The cause of type 1 diabetes is still not fully understood. Some theorize that type 1 diabetes is generally a virally triggered autoimmune response in which the immune system's attack on virus infected cells is also directed against the beta cells in the pancreas. The autoimmune attack may be triggered by reaction to an infection, for example by one of the viruses of the Coxsackie virus family or German measles, although the evidence is inconclusive. In type 1, pancreatic beta cells in the Islets of Langerhans are destroyed or damaged sufficiently to effectively abolish endogenous insulin production. This etiology distinguishes type 1's origin from type 2. It should also be noted that the use of insulin in treating a patient does ''not'' mean that patient has type 1 diabetes; the type of diabetes a patient has is determined only by the cause—fundamentally by whether the patient is insulin resistant (type 2) or insulin deficient without insulin resistance (type 1).

This vulnerability is not shared by everyone, for not everyone infected by the suspected organisms develops type 1 diabetes. This has suggested presence of a genetic vulnerability and there is indeed an observed inherited tendency to develop type 1. It has been traced to particular HLA genotypes, though the connection between them and the triggering of an auto-immune reaction is still poorly understood.

Some researchers believe that the autoimmune response is influenced by antibodies against cow's milk proteins. A large retrospective controlled study published in 2006 strongly suggests that infants who were never breastfed had a risk for developing type 1 diabetes twice that of infants who were breastfed for at least three months. The mechanism is not fully understood. No connection has been established between autoantibodies, antibodies to cow's milk proteins, and type 1 diabetes. A subtype of type 1 (identifiable by the presence of antibodies against beta cells) typically develops slowly and so is often confused with type 2. In addition, a small proportion of type 2 cases manifest a genetic form of the disease called maturity onset diabetes of the young (MODY).

Vitamin D in doses of 2000 IU per day given during the first year of a child's life has been connected in one study in Northern Finland (where intrinsic production of Vitamin D is low due to low natural light levels) with an 80% reduction in the risk of getting type 1 diabetes later in life. The causal connection, if any, is obscure.

Type 1 diabetes was previously known as juvenile diabetes because it is one of the most frequent chronic diseases in children; however, the majority of new-onset type 1 diabetes is seen in adults. Scientific studies that use antibody testing (glutamic acid decarboxylase antibodies (GADA), islet cell antibodies (ICA), and insulinoma-associated (IA-2) autoantibodies) to distinguish between type 1 and type 2 diabetes demonstrate that most new-onset type 1 diabetes is seen in adults. A 2008 book, “Type 1 Diabetes in Adults: Principles and Practice” (Informa Healthcare, 2008) says that adult-onset type 1 autoimmune diabetes is two to three times more common than classic childhood-onset autoimmune diabetes (p. 27). In type 1 diabetes, the body does not produce insulin. Insulin is a hormone that is needed to convert sugar (glucose), starches and other food into energy needed for daily life.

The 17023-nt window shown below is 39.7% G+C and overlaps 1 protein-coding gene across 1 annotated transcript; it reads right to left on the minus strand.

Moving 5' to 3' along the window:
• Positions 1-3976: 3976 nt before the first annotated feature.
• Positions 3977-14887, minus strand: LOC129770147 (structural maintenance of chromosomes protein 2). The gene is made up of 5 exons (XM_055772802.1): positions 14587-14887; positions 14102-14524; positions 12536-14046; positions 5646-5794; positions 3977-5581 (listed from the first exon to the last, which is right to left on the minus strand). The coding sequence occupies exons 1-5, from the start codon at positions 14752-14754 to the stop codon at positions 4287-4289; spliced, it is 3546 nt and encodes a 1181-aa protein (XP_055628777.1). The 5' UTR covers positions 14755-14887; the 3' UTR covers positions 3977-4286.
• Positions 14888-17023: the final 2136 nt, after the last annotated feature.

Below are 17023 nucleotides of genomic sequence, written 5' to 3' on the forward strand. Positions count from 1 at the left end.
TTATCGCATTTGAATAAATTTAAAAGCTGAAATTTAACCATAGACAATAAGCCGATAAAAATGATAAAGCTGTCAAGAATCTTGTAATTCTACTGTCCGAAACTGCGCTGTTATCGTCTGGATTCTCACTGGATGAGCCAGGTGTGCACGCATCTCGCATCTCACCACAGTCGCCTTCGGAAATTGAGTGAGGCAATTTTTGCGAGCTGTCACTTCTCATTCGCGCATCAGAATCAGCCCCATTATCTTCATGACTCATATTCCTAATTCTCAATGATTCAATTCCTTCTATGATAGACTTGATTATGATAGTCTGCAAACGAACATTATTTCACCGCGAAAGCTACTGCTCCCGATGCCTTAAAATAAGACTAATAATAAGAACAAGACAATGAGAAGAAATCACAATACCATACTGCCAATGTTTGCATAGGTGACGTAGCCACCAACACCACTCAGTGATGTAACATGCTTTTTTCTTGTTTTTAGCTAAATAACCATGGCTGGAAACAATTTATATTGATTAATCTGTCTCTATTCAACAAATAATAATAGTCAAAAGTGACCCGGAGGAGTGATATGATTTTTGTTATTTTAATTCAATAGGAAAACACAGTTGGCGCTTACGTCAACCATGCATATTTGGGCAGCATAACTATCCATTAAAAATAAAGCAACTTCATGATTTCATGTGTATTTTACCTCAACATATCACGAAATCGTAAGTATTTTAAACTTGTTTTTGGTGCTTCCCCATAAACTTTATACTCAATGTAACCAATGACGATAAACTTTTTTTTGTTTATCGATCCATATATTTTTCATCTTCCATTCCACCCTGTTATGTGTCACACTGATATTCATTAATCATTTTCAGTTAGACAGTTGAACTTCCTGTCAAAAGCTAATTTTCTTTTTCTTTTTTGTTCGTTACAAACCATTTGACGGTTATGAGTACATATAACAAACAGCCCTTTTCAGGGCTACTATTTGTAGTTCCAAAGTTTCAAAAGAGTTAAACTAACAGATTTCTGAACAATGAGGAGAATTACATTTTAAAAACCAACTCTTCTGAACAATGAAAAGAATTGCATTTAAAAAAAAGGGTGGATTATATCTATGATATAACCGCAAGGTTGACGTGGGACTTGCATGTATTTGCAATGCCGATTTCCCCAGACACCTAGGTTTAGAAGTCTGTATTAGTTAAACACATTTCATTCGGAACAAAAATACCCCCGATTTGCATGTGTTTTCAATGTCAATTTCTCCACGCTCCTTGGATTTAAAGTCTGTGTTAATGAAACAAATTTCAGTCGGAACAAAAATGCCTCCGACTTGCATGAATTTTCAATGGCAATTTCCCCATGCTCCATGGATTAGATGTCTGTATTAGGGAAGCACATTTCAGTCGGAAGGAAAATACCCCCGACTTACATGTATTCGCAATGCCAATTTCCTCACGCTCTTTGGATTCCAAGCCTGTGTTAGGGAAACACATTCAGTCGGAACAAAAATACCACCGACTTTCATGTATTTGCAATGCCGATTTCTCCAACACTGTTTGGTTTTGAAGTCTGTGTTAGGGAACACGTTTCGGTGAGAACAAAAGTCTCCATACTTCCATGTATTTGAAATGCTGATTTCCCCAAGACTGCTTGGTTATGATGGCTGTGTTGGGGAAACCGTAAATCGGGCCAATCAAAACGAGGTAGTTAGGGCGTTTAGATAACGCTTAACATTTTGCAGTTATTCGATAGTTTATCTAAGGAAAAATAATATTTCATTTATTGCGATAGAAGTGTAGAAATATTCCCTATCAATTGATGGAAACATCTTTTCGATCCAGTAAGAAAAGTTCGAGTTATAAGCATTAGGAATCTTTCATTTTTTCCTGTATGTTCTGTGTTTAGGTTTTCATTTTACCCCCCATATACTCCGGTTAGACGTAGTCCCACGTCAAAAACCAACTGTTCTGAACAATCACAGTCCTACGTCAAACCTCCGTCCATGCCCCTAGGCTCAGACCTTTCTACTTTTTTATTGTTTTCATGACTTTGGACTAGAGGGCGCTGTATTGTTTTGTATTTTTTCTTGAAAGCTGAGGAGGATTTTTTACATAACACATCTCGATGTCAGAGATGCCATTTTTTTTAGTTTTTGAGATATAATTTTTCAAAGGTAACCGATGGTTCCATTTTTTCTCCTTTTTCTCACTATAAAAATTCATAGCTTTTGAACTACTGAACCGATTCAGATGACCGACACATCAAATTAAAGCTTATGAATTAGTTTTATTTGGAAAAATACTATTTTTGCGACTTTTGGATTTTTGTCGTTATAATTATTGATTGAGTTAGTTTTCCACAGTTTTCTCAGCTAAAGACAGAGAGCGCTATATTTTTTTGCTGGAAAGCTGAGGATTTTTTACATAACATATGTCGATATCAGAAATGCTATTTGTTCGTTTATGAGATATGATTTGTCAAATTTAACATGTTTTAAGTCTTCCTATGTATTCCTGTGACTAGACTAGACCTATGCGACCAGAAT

Some suggest that deficiency of Vitamin D3 (one of several related chemicals with Vitamin D activity) may be an important pathogenic factor in type 1 diabetes independent of geographical latitude, and so of available sun intensity.

Some chemicals and drugs preferentially destroy pancreatic cells. Pyrinuron (Vacor, N-3-pyridylmethyl-N'-p-nitrophenyl urea), a rodenticide introduced in the United States in 1976, selectively destroys pancreatic beta cells, resulting in type 1 diabetes after accidental or intentional ingestion. Vacor was withdrawn from the U.S. market in 1979, but is still used in some countries. Zanosar is the trade name for streptozotocin, an antibiotic and antineoplastic agent used in chemotherapy for pancreatic cancer; it also kills beta cells, resulting in loss of insulin production. Other pancreatic problems, including trauma, pancreatitis or tumors (either malignant or benign), can also lead to loss of insulin production.

The exact cause(s) of type 1 diabetes are not yet fully understood, and research on those mentioned, and others, continues.

In December 2006, researchers from Toronto Hospital for Sick Children published research that shows a link between type 1 diabetes and the immune and nervous system. Using mice, the researchers discovered that a control circuit exists between insulin-producing cells and their associated sensory (pain-related) nerves. It's being suggested that faulty nerves in the pancreas could be a cause of type 1 diabetes.

This article is licensed under the Creative Commons Attribution-ShareAlike License. It uses material from the Wikipedia article on "Diabetes mellitus type 1" All material adapted used from Wikipedia is available under the terms of the Creative Commons Attribution-ShareAlike License. Wikipedia® itself is a registered trademark of the Wikimedia Foundation, Inc.

Diabetes Mellitus Type 1 Inheritance